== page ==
The student loan bubble is starting to burst
The largest bank in the United States will stop making student loans in a few weeks.
The official reason is quite bland.
"We just don't see this as a market that we can significantly grow," Thasunda Duckett tells Reuters. Duckett is the chief executive for auto and student loans at Chase, which means she's basically delivering the news that a large part of her business is getting closed down.
The move is eerily reminiscent of the subprime shutdown that happened in 2007. Each time a bank shuttered its subprime unit, the news was presented in much the same way that JPMorgan is spinning the end of its student lending.
"It's no longer sustainable and not the right place to allocate capital in the future," HSBC Holdings Group Chief Executive Michael Geoghegan said in a statement the day HSBC shut down its subprime unit in 2007.
"Lehman Brothers announced today that market conditions have necessitated a substantial reduction in its resources and capacity in the subprime space," the press release issued in August 2007 said.
There is over $1 trillion in outstanding student loans, making it the second largest source of household debt after mortgages. Just 10 years ago, student loans stood at $240 billion. About $150 billion of the total is comprised of private student loans made by banks and other financial institutions, according to a report issued by the Consumer Finance Protection Bureau last year.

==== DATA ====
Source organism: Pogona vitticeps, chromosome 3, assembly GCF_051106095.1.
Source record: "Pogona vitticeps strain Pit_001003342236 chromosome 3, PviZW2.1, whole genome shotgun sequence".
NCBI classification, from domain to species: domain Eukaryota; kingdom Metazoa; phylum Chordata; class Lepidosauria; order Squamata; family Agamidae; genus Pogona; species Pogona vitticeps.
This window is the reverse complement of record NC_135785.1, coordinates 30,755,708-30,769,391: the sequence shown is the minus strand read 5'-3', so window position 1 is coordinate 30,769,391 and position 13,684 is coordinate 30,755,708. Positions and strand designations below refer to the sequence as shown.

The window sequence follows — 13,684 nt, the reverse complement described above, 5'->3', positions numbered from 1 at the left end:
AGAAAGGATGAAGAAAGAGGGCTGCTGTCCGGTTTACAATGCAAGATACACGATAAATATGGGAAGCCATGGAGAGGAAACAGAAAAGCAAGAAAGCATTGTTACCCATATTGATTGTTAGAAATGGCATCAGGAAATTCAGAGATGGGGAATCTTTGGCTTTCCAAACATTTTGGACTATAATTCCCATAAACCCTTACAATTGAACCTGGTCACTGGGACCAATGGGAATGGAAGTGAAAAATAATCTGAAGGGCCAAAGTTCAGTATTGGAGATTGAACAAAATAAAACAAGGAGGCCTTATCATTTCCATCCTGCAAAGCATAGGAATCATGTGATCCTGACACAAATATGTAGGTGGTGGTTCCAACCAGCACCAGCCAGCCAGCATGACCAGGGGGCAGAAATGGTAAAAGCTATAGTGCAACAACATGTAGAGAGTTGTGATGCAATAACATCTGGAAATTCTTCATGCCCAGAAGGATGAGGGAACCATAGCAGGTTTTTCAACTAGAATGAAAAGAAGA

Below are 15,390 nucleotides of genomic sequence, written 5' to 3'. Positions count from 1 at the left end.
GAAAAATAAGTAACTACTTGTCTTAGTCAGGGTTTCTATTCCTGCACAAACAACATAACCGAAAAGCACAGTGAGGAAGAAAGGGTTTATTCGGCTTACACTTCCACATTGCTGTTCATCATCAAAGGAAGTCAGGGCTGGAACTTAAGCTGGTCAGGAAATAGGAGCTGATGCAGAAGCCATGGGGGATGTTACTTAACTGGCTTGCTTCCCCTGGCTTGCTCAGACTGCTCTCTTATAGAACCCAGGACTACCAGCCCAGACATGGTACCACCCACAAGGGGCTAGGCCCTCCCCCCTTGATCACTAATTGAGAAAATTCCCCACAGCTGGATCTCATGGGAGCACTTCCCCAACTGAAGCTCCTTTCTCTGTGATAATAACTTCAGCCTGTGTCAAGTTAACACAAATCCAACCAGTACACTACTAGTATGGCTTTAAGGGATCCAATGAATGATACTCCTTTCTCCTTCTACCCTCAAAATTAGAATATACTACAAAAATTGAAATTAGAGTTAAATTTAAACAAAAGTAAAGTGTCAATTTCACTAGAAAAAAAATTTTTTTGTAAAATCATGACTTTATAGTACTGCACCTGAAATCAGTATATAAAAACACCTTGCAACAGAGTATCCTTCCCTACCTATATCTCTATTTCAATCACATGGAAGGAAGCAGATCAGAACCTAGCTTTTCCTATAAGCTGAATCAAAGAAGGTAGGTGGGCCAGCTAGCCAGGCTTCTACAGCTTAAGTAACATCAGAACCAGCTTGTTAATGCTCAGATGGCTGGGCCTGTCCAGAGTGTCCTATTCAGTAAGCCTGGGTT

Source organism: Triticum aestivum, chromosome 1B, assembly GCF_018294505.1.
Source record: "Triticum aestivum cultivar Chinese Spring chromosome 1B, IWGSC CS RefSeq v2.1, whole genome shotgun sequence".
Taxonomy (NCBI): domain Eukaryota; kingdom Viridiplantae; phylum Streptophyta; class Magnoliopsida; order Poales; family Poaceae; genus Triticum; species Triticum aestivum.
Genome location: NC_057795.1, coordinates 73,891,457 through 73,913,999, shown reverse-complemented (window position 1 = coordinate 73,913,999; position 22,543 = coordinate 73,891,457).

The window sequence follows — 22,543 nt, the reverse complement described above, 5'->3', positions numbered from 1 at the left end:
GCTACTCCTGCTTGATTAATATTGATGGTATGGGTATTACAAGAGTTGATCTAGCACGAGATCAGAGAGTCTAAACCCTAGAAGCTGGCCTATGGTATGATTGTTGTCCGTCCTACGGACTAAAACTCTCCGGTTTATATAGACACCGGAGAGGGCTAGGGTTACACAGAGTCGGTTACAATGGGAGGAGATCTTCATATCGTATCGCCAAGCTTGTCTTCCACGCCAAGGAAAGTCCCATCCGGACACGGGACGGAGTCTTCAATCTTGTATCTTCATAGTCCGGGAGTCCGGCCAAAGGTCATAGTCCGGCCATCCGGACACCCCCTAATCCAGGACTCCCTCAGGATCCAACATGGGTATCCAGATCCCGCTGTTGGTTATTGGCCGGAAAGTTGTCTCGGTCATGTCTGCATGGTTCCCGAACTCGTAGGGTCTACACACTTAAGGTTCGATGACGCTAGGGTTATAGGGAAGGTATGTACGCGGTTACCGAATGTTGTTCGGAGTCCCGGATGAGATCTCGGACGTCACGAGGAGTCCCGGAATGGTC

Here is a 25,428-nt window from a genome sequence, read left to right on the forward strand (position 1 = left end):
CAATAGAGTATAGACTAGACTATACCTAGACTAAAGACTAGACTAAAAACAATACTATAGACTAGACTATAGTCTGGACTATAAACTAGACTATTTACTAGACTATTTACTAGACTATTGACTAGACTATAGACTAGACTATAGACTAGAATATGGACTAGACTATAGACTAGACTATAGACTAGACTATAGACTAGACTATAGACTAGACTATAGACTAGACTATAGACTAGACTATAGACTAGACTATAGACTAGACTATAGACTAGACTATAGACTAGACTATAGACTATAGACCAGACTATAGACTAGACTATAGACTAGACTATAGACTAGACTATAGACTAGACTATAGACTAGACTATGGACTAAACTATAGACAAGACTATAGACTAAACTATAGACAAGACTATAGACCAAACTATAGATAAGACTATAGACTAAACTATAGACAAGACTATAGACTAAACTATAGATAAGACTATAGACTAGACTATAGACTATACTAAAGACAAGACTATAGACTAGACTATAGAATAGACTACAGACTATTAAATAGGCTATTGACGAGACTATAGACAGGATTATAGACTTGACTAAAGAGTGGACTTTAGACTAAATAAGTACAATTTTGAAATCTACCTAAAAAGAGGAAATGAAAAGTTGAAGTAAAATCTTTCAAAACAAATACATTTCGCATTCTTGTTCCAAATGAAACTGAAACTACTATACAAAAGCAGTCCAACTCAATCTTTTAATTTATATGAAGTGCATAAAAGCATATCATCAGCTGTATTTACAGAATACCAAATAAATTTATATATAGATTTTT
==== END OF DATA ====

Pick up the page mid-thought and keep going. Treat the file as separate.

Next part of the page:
(Read more: Why falling college enrollment could be good for markets.)
The CFPB reported that around $8 billion of private student loans were in default. That number is likely to go higher if interest rates rise because most private student loans, unlike federal loans, are variable rate loans linked to Libor or the prime rate.
JPMorgan's actually the second big private lender to step away from the business. Last year US Bancorp exited the business. That leaves Wells Fargo & Co., Discover Financial Services Inc., PNC Financial Services Group, SunTrust Banks Inc., and various credit unions as the largest private student lenders. Oh, and of course, Sallie Mae, which was privatized in 2004.
(Read more: The college tuition bubble may have burst.)
I won't be surprised if a few more of these lenders decide that they want out of the student loan racket.
Of course, the entity with the biggest exposure to student loan defaults is the U.S. government.
—By CNBC's John Carney. Follow me on Twitter @Carney